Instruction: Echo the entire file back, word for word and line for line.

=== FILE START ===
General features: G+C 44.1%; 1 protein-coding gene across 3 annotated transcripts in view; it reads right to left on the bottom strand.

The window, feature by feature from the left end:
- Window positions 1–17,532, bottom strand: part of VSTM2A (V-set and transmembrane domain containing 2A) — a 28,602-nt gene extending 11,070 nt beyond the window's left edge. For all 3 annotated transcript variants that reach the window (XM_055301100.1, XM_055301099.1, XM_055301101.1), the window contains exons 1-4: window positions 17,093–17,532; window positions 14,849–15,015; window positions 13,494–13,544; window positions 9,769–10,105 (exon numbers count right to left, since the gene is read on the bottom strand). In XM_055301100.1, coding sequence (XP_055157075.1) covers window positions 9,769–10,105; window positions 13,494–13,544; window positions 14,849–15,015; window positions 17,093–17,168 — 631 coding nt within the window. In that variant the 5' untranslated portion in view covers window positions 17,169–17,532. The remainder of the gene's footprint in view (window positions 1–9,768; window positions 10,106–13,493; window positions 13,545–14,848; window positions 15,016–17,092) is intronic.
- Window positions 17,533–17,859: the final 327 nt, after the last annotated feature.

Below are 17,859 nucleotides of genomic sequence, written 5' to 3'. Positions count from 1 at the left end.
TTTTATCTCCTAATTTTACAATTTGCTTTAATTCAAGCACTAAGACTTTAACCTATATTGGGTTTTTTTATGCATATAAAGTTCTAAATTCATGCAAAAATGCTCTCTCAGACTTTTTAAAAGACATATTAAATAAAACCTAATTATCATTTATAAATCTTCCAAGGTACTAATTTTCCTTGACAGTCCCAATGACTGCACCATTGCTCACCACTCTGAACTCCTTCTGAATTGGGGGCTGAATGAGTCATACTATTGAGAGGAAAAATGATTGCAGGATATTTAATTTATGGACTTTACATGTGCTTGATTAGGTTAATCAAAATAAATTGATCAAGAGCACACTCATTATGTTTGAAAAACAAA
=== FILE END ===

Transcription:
General features: G+C 44.1%; 1 protein-coding gene across 3 annotated transcripts in view; it reads right to left on the bottom strand.

The window, feature by feature from the left end:
- Window positions 1–17,532, bottom strand: part of VSTM2A (V-set and transmembrane domain containing 2A) — a 28,602-nt gene extending 11,070 nt beyond the window's left edge. For all 3 annotated transcript variants that reach the window (XM_055301100.1, XM_055301099.1, XM_055301101.1), the window contains exons 1-4: window positions 17,093–17,532; window positions 14,849–15,015; window positions 13,494–13,544; window positions 9,769–10,105 (exon numbers count right to left, since the gene is read on the bottom strand). In XM_055301100.1, coding sequence (XP_055157075.1) covers window positions 9,769–10,105; window positions 13,494–13,544; window positions 14,849–15,015; window positions 17,093–17,168 — 631 coding nt within the window. In that variant the 5' untranslated portion in view covers window positions 17,169–17,532. The remainder of the gene's footprint in view (window positions 1–9,768; window positions 10,106–13,493; window positions 13,545–14,848; window positions 15,016–17,092) is intronic.
- Window positions 17,533–17,859: the final 327 nt, after the last annotated feature.

Below are 17,859 nucleotides of genomic sequence, written 5' to 3'. Positions count from 1 at the left end.
TTTTATCTCCTAATTTTACAATTTGCTTTAATTCAAGCACTAAGACTTTAACCTATATTGGGTTTTTTTATGCATATAAAGTTCTAAATTCATGCAAAAATGCTCTCTCAGACTTTTTAAAAGACATATTAAATAAAACCTAATTATCATTTATAAATCTTCCAAGGTACTAATTTTCCTTGACAGTCCCAATGACTGCACCATTGCTCACCACTCTGAACTCCTTCTGAATTGGGGGCTGAATGAGTCATACTATTGAGAGGAAAAATGATTGCAGGATATTTAATTTATGGACTTTACATGTGCTTGATTAGGTTAATCAAAATAAATTGATCAAGAGCACACTCATTATGTTTGAAAAACAAA